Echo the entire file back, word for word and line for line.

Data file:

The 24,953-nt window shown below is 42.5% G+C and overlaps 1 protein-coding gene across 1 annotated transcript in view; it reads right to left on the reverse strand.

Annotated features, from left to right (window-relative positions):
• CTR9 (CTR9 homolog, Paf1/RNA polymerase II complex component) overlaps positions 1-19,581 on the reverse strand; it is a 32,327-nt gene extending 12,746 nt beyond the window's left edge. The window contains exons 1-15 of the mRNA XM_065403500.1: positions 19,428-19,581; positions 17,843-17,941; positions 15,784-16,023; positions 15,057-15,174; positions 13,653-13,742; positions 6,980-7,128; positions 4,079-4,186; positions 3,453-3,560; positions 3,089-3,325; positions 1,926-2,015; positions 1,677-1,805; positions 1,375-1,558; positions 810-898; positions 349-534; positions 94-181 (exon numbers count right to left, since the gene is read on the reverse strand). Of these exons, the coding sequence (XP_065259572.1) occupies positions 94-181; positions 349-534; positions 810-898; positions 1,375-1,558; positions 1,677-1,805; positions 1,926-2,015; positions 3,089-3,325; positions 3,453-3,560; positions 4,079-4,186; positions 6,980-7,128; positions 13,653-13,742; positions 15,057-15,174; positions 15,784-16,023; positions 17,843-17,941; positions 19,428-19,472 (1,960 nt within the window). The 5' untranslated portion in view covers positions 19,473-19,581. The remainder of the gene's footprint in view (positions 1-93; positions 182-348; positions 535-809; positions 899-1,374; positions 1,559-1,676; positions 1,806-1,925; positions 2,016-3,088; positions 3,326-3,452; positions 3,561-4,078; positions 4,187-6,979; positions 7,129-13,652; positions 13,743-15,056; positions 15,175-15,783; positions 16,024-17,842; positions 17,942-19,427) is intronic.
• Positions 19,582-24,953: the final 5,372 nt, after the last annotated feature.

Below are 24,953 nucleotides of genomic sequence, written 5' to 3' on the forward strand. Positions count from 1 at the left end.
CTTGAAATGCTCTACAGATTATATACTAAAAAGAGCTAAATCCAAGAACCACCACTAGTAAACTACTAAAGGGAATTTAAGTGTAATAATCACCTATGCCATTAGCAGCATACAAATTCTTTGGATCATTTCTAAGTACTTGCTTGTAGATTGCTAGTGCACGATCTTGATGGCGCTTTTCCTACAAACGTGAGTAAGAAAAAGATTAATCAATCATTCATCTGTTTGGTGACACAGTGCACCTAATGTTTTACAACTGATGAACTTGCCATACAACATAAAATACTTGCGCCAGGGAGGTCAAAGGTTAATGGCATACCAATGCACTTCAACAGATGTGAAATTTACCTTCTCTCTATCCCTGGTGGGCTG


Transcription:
The 24,953-nt window shown below is 42.5% G+C and overlaps 1 protein-coding gene across 1 annotated transcript in view; it reads right to left on the reverse strand.

Annotated features, from left to right (window-relative positions):
• CTR9 (CTR9 homolog, Paf1/RNA polymerase II complex component) overlaps positions 1-19,581 on the reverse strand; it is a 32,327-nt gene extending 12,746 nt beyond the window's left edge. The window contains exons 1-15 of the mRNA XM_065403500.1: positions 19,428-19,581; positions 17,843-17,941; positions 15,784-16,023; positions 15,057-15,174; positions 13,653-13,742; positions 6,980-7,128; positions 4,079-4,186; positions 3,453-3,560; positions 3,089-3,325; positions 1,926-2,015; positions 1,677-1,805; positions 1,375-1,558; positions 810-898; positions 349-534; positions 94-181 (exon numbers count right to left, since the gene is read on the reverse strand). Of these exons, the coding sequence (XP_065259572.1) occupies positions 94-181; positions 349-534; positions 810-898; positions 1,375-1,558; positions 1,677-1,805; positions 1,926-2,015; positions 3,089-3,325; positions 3,453-3,560; positions 4,079-4,186; positions 6,980-7,128; positions 13,653-13,742; positions 15,057-15,174; positions 15,784-16,023; positions 17,843-17,941; positions 19,428-19,472 (1,960 nt within the window). The 5' untranslated portion in view covers positions 19,473-19,581. The remainder of the gene's footprint in view (positions 1-93; positions 182-348; positions 535-809; positions 899-1,374; positions 1,559-1,676; positions 1,806-1,925; positions 2,016-3,088; positions 3,326-3,452; positions 3,561-4,078; positions 4,187-6,979; positions 7,129-13,652; positions 13,743-15,056; positions 15,175-15,783; positions 16,024-17,842; positions 17,942-19,427) is intronic.
• Positions 19,582-24,953: the final 5,372 nt, after the last annotated feature.

Below are 24,953 nucleotides of genomic sequence, written 5' to 3' on the forward strand. Positions count from 1 at the left end.
CTTGAAATGCTCTACAGATTATATACTAAAAAGAGCTAAATCCAAGAACCACCACTAGTAAACTACTAAAGGGAATTTAAGTGTAATAATCACCTATGCCATTAGCAGCATACAAATTCTTTGGATCATTTCTAAGTACTTGCTTGTAGATTGCTAGTGCACGATCTTGATGGCGCTTTTCCTACAAACGTGAGTAAGAAAAAGATTAATCAATCATTCATCTGTTTGGTGACACAGTGCACCTAATGTTTTACAACTGATGAACTTGCCATACAACATAAAATACTTGCGCCAGGGAGGTCAAAGGTTAATGGCATACCAATGCACTTCAACAGATGTGAAATTTACCTTCTCTCTATCCCTGGTGGGCTG